How to choose a character class

It is usually a good idea to match the character’s mechanical complexity to your level of investment in the game. Some characters, which we usually call “fiddly,” require you to spend a lot of time in the books, looking up rules and spells. Other characters require a little bit of work to set up, then they do their thing in a fairly straightforward way. Many players get frustrated playing fiddly characters. It stinks to have to stop in the middle of an exciting situation to look something up because neither the player nor the DM really knows how the rules work for that action. It’s even more frustrating when a player tries to do something and the DM or other players have to remind them that it isn’t allowed under the rules. So they have this cool move worked up and, just when they go to do it, they find out they can’t.

Because I’ve seen this happen over and over, and it takes so much fun out of the game, I’m going to say that when you choose a character, you really should be willing to learn all the rules about that character and have them down cold. If you take a fiddly character, for the sake of the other players, please do the work you need to do to keep our game going smoothly.

Character classes by complexity

Simple:
Fighter, Rogue, Barbarian

Fiddly:
Monk, Paladin

Really Fiddly:
Cleric, Bard, Sorceror, Ranger

Insanely fiddly:
Druid, Wizard, any advanced class (Alchemist, Summoner, Witch, etc.)

Fiddliness, as you can see, has a lot to do with spellcasting: You have to know how dozens of spells actually work, plus you have to know what happens in combat when you try to cast. Add in an animal companion (druid) or some kind of weird way to power up your character (wizard spellbooks, advanced class options) and you have a character that takes a lot of work.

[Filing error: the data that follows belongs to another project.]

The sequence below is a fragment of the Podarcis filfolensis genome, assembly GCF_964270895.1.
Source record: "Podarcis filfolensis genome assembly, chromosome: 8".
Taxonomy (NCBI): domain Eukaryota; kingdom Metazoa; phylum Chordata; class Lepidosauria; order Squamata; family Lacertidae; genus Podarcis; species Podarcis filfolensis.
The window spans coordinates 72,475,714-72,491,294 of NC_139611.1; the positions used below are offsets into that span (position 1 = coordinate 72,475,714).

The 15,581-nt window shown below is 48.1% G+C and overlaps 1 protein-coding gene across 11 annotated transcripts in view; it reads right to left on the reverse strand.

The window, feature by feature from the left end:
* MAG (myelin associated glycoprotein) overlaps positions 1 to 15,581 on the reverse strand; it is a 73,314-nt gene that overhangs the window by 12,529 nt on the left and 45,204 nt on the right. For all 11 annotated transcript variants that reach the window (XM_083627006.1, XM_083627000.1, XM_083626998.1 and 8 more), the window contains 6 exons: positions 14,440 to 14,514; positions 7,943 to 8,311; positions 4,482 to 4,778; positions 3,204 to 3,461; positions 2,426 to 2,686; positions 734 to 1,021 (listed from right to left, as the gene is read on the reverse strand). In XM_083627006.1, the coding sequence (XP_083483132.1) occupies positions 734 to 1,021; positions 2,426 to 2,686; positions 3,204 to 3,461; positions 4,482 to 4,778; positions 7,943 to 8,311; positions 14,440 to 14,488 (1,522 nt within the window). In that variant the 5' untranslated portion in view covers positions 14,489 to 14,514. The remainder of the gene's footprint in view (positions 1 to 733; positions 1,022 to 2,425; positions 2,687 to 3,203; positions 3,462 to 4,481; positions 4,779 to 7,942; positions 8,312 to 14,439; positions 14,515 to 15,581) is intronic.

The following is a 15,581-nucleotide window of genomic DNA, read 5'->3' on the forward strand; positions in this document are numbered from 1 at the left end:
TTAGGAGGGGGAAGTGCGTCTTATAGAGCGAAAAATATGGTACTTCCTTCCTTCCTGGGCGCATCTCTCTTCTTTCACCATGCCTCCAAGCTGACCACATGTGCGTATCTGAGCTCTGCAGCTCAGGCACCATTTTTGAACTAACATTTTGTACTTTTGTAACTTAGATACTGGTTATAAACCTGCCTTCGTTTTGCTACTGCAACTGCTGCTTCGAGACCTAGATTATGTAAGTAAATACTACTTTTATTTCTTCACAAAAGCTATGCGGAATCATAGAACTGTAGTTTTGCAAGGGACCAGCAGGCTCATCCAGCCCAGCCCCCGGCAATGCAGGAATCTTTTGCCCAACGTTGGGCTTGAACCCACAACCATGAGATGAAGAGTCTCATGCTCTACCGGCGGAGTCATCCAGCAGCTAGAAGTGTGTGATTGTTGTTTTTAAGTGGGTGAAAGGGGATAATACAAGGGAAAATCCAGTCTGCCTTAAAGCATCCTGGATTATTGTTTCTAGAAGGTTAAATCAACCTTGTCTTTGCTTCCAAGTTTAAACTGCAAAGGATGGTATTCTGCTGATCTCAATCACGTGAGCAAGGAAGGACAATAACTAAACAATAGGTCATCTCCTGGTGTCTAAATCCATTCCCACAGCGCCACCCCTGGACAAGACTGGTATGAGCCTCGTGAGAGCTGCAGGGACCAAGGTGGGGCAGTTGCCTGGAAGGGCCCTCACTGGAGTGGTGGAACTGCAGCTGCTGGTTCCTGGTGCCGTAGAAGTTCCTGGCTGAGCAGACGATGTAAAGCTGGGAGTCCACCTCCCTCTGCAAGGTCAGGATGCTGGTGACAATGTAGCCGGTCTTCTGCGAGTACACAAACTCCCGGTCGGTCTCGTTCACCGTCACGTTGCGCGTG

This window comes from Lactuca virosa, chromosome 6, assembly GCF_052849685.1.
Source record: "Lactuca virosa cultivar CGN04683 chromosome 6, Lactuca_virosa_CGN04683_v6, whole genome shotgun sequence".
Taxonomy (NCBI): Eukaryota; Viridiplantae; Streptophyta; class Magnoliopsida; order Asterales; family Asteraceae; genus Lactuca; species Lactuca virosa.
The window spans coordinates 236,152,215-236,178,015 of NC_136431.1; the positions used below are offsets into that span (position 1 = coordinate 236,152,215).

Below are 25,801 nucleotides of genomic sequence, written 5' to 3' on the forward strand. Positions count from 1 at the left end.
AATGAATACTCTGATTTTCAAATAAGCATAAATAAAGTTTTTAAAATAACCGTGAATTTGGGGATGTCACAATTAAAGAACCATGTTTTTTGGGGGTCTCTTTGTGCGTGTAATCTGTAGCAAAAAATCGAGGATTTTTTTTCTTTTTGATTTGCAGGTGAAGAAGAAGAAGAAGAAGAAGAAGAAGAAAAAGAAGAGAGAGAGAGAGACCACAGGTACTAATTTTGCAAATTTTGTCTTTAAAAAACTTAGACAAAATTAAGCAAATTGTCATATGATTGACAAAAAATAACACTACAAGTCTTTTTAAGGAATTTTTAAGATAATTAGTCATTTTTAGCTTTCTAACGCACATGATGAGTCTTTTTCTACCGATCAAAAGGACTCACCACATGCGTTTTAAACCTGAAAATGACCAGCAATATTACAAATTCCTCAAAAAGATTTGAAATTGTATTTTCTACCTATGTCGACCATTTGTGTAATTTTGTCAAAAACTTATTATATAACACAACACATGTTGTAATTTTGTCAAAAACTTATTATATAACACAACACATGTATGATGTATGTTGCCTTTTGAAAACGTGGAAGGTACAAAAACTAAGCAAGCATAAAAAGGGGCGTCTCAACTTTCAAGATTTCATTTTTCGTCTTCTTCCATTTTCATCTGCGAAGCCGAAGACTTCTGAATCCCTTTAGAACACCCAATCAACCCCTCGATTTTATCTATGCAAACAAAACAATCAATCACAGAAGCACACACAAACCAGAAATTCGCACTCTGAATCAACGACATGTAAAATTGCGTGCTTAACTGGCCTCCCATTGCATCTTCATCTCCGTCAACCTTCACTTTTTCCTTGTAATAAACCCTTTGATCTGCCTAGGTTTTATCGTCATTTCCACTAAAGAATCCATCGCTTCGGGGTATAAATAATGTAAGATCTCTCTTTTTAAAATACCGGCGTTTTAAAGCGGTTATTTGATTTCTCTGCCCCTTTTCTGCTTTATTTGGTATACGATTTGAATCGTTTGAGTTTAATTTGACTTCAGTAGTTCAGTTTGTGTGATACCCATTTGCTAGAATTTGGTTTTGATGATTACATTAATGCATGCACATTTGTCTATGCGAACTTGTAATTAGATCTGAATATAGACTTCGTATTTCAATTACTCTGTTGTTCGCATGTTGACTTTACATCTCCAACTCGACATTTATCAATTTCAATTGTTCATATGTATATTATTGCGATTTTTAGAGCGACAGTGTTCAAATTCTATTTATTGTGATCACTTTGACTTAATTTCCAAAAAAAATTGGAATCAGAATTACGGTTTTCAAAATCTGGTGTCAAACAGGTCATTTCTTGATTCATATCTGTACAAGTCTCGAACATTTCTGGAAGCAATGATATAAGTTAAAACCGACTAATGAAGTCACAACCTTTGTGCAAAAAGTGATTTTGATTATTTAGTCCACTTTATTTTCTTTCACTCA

Contrast that to a fighter, who basically just swings hard every round, and you can see the difference.

Please share your character ideas and we can talk about matching fiddliness to your play style and come up with ways to manage the complexity! A character can still have a complex story and be a lot of fun, even though the mechanics they use are simple.

What kinds of abilities, feats, and skills should the party have?

Dalriada has a very primitive economy. There’s no unified kingdom, so there’s no coinage. What little gold and silver there is here is usually crafted into precious ornaments, not minted for coins. There’s a lot of barter and haggling going on, so the Appraise skill will be important. Profession: Trader will help the party find Traders who have goods you might want. You can also use one of 4 types of “Knowledge – Local” skills to try to find Traders: Knowledge – Local (Erin), Knowledge – Local (Dalriada), Knowledge – Local (Prythain), and Knowledge – Local (Caledon). Diplomacy and Knowledge – Geography will not help you find Traders.

The party might want to invest in item creation feats too. You won’t be able to wander up to Al’s Magic Emporium and buy a Wand of Cure Light Wounds and 12 Cure Moderate Wound Potions for 1,157 Gold. You won’t have the gold, and they’re won’t be a magic emporium anywhere. So the ability to make your own stuff would be a powerful addition. On the other hand, item creation feats are really fiddly – you have to know a lot of rules to do them right, and be a spellcaster too. Beware of getting into this unless you are willing to master the rules.

The regions involved in the campaign are separated by large bodies of water. Profession: Mariner might be fun and would help the party with transportation.

A lot of the treasure elements in the game revolve around books, parchment, and inks. Profession: Scribe would open significant roleplaying opportunities and give insights into the value of precious book-related components. This will help in the haggling parts of the game.

Since the lands are not civilized in the way high-fantasy Pathfinder worlds usually are, there’s going to be more need for nature skills like survival (which allows tracking), Knowledge – Nature, and Knowledge – Geography.

Please share your character ideas and we can discuss.

Making a Character

War of the Book TeddyC